SALEM - City Council's Committee of the Whole tightened up the language for the terms of a proposed performance audit by the state, rewriting some of the lines related to the cost savings and the audit cost.
The committee met Tuesday night to hash out the revisions and directed Mayor John Berlin to submit the city's response to the Auditor of State regarding the requested changes in the revised letter of arrangement.
Committee Chairman Dave Nestic said the next step will be to wait for the state's reply to the city's response and see if any additional changes need to be made for a final document outlining what's expected on both sides and how the audit will be carried out.
Once the final document is ready, council will take a vote on whether to authorize the mayor to go forward with accepting state funding to cover the cost and go forward with the performance audit.
The state estimated the audit could cost up to $71,700, but under the arrangement, the city would only pay the amount of expected savings identified through audit recommendations up to $71,700, meaning the city could pay less.
The Finance Committee of city council voted in June to pursue a loan from the Leverage for Efficiency, Accountability and Performance (LEAP) Fund to defer the cost of a performance audit which will look at city government operations and whether changes can be made to realize savings.
Last fall, council voted 4-3 against accepting LEAP funding and going forward with a performance audit, but some of those members are no longer serving, with new faces on council this year. The estimated price of the audit increased this year because of a wider scope which includes the Utilities Department and the Parks and Recreation Department.
Last week, the Utilities Commission agreed to share in the cost of the audit if savings are found in the department. The Parks Commission is meeting at 5 p.m. today to address the issue. Councilman Clyde Brown and Councilwoman Cyndi Baronzzi Dickey, who both sit on the Parks Committee of city council, questioned whether the Parks Department could use any of its funding to cover any part of the cost if savings are found in the parks operation, pointing out that they didn't think the levy money could be used that way.
Nestic said that will be a separate issue from the letter of arrangement.
A spokesman for the state Auditor's office explained previously that the auditors working on the performance audit will review agreed-upon areas and benchmark the city's performance against standards and best practices and how the city performs compared to peer cities.
According to the scope outlined in the letter of arrangement, the state will look at administration operations, public safety, public works and parks and recreation. Interviews will be conducted with personnel, data will be collected and the reliability of the data and information will be tested. The city will have input to make sure the base information is correct.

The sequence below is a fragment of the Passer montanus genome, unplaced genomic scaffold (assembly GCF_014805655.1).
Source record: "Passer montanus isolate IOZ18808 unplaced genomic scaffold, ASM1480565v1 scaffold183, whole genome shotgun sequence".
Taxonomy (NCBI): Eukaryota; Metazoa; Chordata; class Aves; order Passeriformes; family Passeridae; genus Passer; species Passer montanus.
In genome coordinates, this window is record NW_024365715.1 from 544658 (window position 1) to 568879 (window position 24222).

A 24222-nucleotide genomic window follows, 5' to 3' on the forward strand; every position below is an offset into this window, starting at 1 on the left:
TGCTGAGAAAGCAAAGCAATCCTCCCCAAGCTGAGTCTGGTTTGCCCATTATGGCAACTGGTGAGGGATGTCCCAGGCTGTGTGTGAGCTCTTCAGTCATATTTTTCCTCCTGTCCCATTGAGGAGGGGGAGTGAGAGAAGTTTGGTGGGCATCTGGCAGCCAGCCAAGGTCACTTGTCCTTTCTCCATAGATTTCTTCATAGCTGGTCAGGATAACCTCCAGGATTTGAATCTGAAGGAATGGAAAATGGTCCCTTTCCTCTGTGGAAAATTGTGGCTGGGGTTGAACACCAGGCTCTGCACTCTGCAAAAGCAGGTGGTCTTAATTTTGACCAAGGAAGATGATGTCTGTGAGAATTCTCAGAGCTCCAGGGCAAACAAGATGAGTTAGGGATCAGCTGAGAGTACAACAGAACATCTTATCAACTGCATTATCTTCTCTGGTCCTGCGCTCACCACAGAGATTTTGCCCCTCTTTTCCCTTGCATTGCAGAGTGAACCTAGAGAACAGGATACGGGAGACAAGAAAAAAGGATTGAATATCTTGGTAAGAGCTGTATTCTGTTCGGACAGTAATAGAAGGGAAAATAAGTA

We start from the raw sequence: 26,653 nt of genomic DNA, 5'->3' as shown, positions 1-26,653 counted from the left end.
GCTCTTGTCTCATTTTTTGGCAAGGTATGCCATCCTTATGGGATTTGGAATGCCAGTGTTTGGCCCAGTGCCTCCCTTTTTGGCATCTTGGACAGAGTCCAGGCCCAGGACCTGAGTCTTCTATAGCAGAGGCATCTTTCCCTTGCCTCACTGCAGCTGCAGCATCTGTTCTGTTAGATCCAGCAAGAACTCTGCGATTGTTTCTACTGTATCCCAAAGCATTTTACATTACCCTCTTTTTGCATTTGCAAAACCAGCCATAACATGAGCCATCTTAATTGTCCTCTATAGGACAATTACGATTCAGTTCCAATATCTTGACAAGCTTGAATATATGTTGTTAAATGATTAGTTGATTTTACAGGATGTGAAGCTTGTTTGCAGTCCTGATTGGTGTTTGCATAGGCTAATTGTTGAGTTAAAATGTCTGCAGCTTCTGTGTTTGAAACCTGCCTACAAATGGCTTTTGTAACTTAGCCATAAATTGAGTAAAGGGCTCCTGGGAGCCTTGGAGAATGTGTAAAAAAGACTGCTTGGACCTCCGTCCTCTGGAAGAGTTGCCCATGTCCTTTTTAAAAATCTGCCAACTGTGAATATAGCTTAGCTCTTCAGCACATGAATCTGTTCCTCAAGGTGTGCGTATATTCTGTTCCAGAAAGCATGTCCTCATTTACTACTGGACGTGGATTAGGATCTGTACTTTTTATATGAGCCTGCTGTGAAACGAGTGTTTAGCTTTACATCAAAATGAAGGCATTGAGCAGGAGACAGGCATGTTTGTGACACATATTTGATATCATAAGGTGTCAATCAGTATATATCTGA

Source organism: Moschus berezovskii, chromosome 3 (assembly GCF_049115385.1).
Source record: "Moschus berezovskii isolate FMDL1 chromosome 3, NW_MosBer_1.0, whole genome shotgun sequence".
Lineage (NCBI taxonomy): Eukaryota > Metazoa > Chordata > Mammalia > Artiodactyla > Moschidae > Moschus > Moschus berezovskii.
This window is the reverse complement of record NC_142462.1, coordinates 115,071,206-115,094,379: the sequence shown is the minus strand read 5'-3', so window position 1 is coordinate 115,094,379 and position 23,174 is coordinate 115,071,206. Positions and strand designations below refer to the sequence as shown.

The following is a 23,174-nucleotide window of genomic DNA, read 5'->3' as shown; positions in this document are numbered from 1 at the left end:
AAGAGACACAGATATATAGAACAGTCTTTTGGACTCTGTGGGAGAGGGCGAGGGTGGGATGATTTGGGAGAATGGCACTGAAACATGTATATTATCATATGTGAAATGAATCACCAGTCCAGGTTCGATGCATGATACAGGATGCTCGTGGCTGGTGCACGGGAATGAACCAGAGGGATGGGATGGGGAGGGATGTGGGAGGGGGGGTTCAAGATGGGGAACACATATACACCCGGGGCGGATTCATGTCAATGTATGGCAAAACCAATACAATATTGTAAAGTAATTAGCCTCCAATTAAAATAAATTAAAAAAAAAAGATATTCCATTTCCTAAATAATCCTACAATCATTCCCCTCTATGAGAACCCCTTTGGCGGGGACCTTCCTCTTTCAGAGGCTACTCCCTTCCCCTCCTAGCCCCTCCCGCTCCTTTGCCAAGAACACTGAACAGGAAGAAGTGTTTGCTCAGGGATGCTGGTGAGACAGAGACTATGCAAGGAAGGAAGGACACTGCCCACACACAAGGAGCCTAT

Most of the points the committee tweaked dealt with the calculation of the cost savings and how it will be applied to what the city will have to pay for the audit, with Berlin pointing out that the language should specify that they only repay for the actual cost of the audit, not what was estimated.
Part of the language they clarified dealt with the fact that any savings identified excludes negotiated compensation, defining that negotiated compensation includes, but is not limited to, wages, benefits and other fringes as specified in the union contracts.
In other words, the state can't make a recommendation for an area where the city doesn't have complete control, such as a negotiated union contract, and then hold it against the city.
They also changed the wording regarding the use of peer cities for the benchmark analysis, saying the city and the auditor of state will agree upon the peer cities to be used instead of just saying the city will provide input.
Nestic also suggested wording to say that no identified cost savings that has an implementation cost twice the amount of the cost savings would qualify as an identified cost saving used in the calculation of the what the city owes.
"We're trying to tighten this up so they have to perform. They have to do their job really well to justify getting paid," he said.
Brown commented that the state's not going to go to all this trouble without an expectation of getting paid something.
"They're going to find mistakes that we made. If it saves money, I don't care," Brown said.
Before they wrapped up the discussion, Councilman K. Bret Apple questioned a section which said if the conditions to gather information can't be met, then the state will discuss revisions to the cost estimate.
"If they have a problem getting information from the peers, I don't think we should get punished for that," he said.
It was agreed to recommend taking out the word peers so that's not a consideration when it comes to the conditions and whether they can be met.